Israel cyber directorate, Shin Bet given power to fight cyberattacks


Israel’s National Cyber Directorate (INCD) announced last week that the government has approved emergency regulations to enhance the country’s ability to defend against widespread cyberattacks. Since the start of the war with Hamas in Gaza, the INCD has identified approximately 40 attempted cyberattacks on companies and digital storage services that cater to numerous Israeli businesses.

The purpose of these regulations is to minimize potential collateral damage to the economy during emergencies resulting from these cyberattacks.

Due to the nature of the services offered by storage and digital services, they provide a gateway for attackers to infiltrate and compromise connected entities or stored information, potentially affecting multiple customers simultaneously.

The scope of damage may extend to critical institutions such as hospitals, shipping companies, and government offices, which play an essential role in normal operations and especially during emergency situations.

Wave of cyberattacks hit Israel amid war with Hamas

Throughout the war with Hamas, there has been a rise in damaging cyberattacks targeting these types of companies. To safeguard the public and ensure the uninterrupted functioning of the Israeli economy, the need arose for urgent implementation of emergency regulations to detect, contain, and minimize the impact of such attacks.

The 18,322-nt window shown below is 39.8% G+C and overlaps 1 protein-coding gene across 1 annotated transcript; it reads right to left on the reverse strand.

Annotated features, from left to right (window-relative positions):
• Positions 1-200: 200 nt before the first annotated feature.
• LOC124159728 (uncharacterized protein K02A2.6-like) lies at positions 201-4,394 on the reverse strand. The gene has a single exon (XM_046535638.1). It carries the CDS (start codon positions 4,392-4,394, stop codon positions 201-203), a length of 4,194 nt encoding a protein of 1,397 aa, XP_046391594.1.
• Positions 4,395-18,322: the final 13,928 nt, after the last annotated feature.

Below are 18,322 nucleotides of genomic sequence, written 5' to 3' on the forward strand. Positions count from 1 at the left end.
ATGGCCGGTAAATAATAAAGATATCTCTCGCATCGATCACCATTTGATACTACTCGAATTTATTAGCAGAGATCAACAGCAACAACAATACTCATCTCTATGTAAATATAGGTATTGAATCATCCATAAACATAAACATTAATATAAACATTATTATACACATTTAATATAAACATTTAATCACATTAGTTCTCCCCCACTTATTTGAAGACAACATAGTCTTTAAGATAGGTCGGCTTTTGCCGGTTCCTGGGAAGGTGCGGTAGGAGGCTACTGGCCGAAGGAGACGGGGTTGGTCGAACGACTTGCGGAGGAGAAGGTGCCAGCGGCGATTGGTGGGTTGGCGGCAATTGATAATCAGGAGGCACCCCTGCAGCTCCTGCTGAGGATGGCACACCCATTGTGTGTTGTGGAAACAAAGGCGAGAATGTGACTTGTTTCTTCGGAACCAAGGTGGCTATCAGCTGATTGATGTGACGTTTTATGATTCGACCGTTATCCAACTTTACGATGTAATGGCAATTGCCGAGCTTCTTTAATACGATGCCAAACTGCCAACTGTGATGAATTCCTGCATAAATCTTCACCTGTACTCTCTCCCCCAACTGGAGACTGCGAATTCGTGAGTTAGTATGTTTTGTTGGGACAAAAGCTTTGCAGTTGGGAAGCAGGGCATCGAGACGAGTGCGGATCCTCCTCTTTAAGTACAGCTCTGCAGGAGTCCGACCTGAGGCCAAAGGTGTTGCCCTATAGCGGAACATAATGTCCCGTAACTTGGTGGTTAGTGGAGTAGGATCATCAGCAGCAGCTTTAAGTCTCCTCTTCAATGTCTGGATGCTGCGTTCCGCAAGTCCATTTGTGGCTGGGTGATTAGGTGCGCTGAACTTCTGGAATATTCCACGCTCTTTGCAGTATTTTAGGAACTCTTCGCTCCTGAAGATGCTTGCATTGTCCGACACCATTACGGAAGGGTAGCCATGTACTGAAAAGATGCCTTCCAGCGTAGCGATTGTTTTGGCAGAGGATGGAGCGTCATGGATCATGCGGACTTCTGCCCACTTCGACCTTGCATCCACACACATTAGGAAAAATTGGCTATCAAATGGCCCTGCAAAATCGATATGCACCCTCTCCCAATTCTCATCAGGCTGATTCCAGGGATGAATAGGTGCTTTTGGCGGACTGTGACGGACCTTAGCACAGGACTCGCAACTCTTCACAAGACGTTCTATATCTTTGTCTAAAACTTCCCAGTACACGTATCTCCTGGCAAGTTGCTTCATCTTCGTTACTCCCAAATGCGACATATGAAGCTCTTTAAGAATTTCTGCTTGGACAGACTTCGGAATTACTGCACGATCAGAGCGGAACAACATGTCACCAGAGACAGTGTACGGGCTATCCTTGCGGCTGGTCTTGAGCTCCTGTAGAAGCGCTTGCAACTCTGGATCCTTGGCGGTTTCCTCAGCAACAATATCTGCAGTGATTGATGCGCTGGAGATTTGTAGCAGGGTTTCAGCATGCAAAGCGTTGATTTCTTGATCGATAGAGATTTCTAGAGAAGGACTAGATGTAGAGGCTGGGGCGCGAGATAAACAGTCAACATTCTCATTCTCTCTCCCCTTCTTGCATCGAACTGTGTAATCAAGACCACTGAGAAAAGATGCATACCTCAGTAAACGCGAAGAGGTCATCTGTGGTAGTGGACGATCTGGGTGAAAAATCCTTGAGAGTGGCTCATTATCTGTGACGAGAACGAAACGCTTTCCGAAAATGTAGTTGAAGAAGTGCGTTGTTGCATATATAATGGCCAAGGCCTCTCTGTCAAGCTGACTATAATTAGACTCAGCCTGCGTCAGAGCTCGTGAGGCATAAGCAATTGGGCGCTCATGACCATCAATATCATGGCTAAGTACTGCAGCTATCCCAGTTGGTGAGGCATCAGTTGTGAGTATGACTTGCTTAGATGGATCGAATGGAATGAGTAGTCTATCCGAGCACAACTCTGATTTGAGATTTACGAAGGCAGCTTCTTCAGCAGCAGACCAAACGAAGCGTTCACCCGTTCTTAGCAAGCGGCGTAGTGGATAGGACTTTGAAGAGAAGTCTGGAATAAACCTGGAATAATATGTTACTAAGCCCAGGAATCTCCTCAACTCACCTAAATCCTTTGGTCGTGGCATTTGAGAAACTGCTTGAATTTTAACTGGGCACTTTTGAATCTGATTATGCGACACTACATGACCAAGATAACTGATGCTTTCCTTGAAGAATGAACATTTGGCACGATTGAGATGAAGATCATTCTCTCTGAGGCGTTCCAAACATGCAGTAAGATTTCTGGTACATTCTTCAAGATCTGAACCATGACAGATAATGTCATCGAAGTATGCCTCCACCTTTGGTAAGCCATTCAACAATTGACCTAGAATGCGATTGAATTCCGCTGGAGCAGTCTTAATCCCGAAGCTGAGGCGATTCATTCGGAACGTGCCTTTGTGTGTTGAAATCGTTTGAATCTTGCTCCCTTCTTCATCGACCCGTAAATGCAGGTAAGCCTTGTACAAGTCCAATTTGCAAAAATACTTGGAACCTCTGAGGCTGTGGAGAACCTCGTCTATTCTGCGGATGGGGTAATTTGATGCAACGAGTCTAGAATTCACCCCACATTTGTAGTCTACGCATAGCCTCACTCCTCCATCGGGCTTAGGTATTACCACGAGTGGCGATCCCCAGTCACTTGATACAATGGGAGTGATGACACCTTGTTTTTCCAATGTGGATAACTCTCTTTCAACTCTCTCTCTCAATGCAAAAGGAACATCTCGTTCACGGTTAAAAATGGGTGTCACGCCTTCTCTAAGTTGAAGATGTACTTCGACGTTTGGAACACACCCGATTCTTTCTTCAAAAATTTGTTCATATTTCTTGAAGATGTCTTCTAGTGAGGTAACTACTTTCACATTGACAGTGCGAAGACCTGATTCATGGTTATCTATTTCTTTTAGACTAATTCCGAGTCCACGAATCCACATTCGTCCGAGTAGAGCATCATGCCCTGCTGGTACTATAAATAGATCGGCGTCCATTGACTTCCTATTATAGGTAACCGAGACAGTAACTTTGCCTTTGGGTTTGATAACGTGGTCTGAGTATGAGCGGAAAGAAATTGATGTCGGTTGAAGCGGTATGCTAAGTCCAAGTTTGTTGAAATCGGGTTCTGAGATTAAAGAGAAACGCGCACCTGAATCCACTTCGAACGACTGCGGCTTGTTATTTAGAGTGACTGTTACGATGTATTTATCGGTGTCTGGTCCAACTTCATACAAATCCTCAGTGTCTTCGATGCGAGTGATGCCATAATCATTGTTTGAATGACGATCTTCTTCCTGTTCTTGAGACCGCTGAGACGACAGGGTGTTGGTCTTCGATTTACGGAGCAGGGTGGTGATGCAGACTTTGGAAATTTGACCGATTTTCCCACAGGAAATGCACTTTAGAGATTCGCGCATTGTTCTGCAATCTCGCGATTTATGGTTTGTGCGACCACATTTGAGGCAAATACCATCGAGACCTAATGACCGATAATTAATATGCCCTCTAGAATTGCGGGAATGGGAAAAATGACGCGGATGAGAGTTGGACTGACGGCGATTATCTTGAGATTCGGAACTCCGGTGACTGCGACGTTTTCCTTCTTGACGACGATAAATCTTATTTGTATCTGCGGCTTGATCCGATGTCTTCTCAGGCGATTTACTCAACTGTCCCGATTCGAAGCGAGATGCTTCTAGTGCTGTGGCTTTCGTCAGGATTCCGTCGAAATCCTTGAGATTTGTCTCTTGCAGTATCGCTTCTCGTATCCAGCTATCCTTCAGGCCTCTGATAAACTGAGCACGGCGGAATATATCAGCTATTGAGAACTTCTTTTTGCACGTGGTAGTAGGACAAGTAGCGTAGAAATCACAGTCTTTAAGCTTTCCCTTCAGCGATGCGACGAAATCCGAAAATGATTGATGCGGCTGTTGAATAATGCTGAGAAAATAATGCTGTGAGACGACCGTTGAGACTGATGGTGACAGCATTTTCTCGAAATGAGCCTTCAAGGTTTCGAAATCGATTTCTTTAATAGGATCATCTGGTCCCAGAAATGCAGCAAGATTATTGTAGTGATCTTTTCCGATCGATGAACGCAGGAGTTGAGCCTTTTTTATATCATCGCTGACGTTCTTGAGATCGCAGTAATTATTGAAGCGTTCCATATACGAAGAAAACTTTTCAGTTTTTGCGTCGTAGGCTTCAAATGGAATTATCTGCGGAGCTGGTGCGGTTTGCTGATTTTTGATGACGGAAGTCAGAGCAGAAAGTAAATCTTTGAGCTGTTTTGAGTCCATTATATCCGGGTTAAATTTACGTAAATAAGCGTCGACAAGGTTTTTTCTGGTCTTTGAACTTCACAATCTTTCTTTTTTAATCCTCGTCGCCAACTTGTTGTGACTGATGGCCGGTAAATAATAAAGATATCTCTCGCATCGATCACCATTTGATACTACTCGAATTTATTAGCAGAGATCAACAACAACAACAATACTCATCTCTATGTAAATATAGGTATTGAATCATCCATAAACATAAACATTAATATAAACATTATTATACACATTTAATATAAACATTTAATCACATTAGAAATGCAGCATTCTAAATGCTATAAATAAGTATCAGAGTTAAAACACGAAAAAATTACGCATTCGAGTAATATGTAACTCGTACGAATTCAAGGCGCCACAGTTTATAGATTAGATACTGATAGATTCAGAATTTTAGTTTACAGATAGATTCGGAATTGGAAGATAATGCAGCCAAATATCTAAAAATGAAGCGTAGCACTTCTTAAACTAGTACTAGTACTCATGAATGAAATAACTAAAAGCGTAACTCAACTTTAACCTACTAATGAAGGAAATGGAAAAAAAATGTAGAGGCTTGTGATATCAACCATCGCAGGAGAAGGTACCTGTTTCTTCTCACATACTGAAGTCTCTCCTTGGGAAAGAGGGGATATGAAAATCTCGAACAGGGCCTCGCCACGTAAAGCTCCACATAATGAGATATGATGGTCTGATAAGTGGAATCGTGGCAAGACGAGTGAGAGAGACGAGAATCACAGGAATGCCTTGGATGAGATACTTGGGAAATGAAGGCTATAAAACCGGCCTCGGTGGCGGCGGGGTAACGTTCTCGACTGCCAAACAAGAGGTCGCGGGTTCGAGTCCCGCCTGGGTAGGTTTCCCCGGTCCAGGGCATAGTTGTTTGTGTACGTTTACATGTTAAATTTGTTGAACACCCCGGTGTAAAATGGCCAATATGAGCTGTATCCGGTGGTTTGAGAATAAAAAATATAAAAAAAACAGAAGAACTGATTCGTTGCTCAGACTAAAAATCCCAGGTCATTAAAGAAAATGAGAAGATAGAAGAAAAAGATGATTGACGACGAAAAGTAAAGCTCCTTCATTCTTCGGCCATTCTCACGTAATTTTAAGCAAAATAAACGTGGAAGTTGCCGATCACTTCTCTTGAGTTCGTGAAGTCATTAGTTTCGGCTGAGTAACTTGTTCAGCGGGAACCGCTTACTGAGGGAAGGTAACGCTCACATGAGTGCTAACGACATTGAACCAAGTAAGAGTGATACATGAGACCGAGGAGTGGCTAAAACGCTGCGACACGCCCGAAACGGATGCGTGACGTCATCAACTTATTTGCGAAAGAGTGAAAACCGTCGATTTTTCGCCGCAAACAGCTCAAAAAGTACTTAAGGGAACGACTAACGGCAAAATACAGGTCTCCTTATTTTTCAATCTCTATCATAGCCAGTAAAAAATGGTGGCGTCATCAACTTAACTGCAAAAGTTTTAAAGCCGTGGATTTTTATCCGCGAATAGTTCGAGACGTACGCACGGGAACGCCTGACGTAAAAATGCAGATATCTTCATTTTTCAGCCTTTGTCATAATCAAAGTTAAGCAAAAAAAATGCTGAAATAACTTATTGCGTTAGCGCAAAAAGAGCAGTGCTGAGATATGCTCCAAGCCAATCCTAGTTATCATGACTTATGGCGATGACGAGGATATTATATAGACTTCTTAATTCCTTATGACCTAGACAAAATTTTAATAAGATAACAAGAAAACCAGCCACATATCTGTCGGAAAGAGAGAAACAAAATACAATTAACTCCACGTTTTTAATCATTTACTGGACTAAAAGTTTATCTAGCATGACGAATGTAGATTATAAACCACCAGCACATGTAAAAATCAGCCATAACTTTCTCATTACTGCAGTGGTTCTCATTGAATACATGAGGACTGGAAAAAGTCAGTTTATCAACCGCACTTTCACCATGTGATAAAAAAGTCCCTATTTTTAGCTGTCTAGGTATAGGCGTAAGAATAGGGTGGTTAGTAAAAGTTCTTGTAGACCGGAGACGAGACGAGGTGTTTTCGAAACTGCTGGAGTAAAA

The purpose of the directive is to reduce the potential lateral damage that may be caused to the economy during an emergency as a result of such an attack (credit: SHUTTERSTOCK)

In the event of a serious cyberattack that poses a risk to the state or essential services, either the INCD, the Shin Bet (Israel Security Agency), or the Defense Ministry – depending on the affected company type  will have the authority to instruct storage service providers and digital services on how to handle the situation. These instructions will only be issued if the storage service providers and digital services fail to adequately address the cyberattack.

Furthermore, the regulations stipulate that before issuing instructions, the potential effects on privacy aspects and the economic consequences of implementing the instructions will be carefully considered. State bodies will also report to the attorney-general and the Knesset’s Foreign Affairs and Defense Committee on a bi-weekly basis regarding.

The approved emergency regulations will take immediate effect and remain valid for one month.

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